The 21-year-old switch-hitter set career highs with 26 homers and 20 steals and finished with a .292/.372/.542 line in 126 games between Double-A Springfield and Triple-A Memphis. That power-speed combo helped earn him Texas League Player of the Year honors as well as a trip to the Futures Game in July. Over time, the 2016 first-rounder showed increased pop and the arm and range to play all three outfield spots, although he mostly saw time in center field in 2019.
Carlson's ascendance pairs nicely with a potential free-agent departure of Marcell Ozuna, but St. Louis' top prospect faces competition from Dexter Fowler, Harrison Bader, Tommy Edman, Tyler O'Neill, José Martínez, Randy Arozarena, Adolis García and Lane Thomas for time on the grass. And that's if the Cards don't make a move for a free-agent outfielder. Carlson's ceiling might be as high as anyone's in the pipeline, but a crowded 40-man roster could work against him -- at least initially, manager Mike Shildt warned.
"Ultimately, players tell us what's going on," he said. "They're not in a silo because there are other players. Sometimes, guys are ready. Sometimes, they need more seasoning, more at-bats, more innings, and they get that opportunity if they're ready. Sometimes, they're ready and still there's no room at the inn, that type of thing."

Shildt did add that Carlson made a strong impression in Major League camp last spring and that the California native can expect to be given just as much rope back in West Palm Beach in a couple months. It's a good problem to have a toolsy outfielder knocking down the door for a contender, and it's a problem Shildt looks forward to becoming worse in the months to come.
"There are more factors than just Dylan," the skipper said. "But he's doing everything he needs to do to put himself in the right position."
Padres to take time with Gore, Patiño: The Padres, quasi-hosts of this year's Winter Meetings, boast two of the game's top young pitchers in No. 4 overall prospect MacKenzie Gore and 30th-ranked Luis Patiño. With the club hoping to make a leap in 2020 -- the second year of Manny Machado, Fernando Tatis Jr. and Chris Paddack -- it's worth wondering how soon San Diego could add the pair of 20-year-olds.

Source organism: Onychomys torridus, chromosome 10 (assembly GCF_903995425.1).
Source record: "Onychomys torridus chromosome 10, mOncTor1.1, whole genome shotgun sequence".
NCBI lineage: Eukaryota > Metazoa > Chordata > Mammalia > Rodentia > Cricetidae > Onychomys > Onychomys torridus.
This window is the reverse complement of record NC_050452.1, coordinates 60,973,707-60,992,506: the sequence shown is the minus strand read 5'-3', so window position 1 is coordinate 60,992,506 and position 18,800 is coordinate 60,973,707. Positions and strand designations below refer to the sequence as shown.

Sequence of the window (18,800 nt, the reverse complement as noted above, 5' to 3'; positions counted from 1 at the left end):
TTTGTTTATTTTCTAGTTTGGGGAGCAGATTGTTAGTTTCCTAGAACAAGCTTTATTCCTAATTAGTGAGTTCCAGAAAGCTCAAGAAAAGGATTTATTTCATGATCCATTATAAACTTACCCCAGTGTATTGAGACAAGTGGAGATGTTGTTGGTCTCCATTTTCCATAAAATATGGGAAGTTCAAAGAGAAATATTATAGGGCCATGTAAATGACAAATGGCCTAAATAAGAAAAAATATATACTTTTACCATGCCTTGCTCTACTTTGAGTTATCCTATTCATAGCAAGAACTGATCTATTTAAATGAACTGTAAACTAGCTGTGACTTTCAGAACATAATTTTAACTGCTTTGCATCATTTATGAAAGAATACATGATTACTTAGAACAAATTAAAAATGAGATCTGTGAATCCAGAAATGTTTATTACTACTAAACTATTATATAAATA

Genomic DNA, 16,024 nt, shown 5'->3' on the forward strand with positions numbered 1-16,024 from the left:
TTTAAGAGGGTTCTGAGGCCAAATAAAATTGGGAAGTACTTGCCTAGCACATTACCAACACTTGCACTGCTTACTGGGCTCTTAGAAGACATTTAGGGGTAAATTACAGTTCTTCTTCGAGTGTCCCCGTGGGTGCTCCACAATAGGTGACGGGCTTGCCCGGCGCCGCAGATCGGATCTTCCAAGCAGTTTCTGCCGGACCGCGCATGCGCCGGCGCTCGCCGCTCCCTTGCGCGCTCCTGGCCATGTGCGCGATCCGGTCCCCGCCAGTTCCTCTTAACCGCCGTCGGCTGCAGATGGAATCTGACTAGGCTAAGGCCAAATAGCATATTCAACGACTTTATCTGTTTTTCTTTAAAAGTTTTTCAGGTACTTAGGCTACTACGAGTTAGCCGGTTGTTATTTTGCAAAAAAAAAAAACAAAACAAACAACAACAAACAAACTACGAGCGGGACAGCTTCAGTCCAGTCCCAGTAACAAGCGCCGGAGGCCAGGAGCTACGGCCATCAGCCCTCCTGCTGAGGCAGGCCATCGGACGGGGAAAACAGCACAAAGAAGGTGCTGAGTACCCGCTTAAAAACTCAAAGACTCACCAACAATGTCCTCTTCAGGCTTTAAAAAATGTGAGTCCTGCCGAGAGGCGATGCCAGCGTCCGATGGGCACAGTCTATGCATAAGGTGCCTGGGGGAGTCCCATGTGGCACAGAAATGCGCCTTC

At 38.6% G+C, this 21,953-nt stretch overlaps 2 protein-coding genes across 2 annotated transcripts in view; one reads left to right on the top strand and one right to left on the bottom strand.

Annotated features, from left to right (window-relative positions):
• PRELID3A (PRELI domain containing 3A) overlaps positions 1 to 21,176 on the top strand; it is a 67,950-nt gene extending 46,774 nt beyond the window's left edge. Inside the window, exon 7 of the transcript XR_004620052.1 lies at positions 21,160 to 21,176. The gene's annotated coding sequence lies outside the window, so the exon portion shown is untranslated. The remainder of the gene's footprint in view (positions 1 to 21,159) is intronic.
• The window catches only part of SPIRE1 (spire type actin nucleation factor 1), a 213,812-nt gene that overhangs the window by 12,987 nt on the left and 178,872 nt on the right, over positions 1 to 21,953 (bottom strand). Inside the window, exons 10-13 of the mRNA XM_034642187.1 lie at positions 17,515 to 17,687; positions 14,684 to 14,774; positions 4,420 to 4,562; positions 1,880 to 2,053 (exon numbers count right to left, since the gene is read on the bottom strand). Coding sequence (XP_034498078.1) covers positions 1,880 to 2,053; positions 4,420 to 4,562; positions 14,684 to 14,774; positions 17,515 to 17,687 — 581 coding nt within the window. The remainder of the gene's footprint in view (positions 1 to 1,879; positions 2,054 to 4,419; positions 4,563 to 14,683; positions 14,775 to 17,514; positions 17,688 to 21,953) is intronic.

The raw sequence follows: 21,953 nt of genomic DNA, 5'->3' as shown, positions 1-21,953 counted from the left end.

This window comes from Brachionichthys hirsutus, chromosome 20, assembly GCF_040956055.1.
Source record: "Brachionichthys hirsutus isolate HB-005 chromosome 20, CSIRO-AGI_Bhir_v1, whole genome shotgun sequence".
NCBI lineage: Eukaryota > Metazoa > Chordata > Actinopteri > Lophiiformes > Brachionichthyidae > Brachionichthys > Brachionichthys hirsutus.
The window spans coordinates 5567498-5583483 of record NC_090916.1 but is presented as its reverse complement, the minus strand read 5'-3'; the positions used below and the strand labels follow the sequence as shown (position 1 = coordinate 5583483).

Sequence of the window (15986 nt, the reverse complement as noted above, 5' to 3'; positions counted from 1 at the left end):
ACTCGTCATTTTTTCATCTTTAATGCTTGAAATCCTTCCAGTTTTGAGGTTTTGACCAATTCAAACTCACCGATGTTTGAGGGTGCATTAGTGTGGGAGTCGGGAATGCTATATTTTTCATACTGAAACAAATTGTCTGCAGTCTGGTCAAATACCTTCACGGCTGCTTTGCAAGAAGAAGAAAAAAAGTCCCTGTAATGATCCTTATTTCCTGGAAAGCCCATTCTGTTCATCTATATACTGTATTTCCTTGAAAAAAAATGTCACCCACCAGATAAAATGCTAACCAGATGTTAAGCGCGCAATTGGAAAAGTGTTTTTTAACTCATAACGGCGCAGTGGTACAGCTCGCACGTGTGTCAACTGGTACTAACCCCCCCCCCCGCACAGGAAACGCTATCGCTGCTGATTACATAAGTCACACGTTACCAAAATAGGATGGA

On Wednesday, however, new Padres manager Jayce Tingler -- who has experience as a Minor League manager and field coordinator in the Rangers system -- gave a long list of criteria that the left-hander and right-hander will have to meet before the organization deems them Major League-ready.

"I think with those two, it's 'Are they built up to a certain workload?'" he said. "Our biggest responsibility is making sure they're healthy. We don't want to put them in stressful situations when they're not ready to go. Look, pitchers are getting injured all across the industry. We need to do everything under our power to make sure that we've dotted our I's and crossed our T's.
"We're looking for guys that command their fastball in four different quadrants of the zone, that can throw a secondary pitch, whether it's curveball, slider, changeup at any time, specifically when they're behind in the count. We're looking for guys to field their position and to control the running game and manage the game and get through an order two to three times, especially for the young guys. We factor all those things in."
Under those guidelines [as well as traditional standards], Gore looks to be the closer of the two. After dealing with blisters in 2018, the 2017 third overall pick upped his innings count to 101 this season between Class A Advanced Lake Elsinore and Double-A Amarillo. He posted a 1.69 ERA and 0.83 WHIP while fanning 135 and walking only 28, showing the control Tingler mentioned while throwing four above-average pitches in his fastball, curveball, slider and change. 

Patiño is known as a little bit more of a hard thrower, topping out at 99 mph at the Futures Game in July. His slider and curveball draw above-average grades as well, although his control isn't quite as pinpoint as Gore's. He put the arsenal to good use by posting 2.57 ERA with 123 strikeouts and 38 walks over 94 2/3 frames between the same clubs as his left-handed counterpart.
Patiño, who made only two regular-season starts with Amarillo, is likely to open 2020 back at Double-A, while Gore is expected to be a candidate for Triple-A El Paso. With both waiting in the wings and the Padres having a weakness in the rotation, few would blame San Diego for altering its short-term pitching plans in anticipation of the duo. That isn't the case quite yet, according to Tingler.
"I don't think it affects it," he said. "Not to speak on what their plans are in Spring Training, but I do know our group thinks what is important is their continued progression and development going forward. Obviously, they're ultra-talented, but we'll rely on a pretty big group up there that will have a lot of eyes on them and doing heavy lifting with them, working with them on a daily basis. We'll trust that group when they're starting to knock on that door and getting close."

Sam Dykstra is a reporter for Follow and interact with him on Twitter, @SamDykstraMiLB.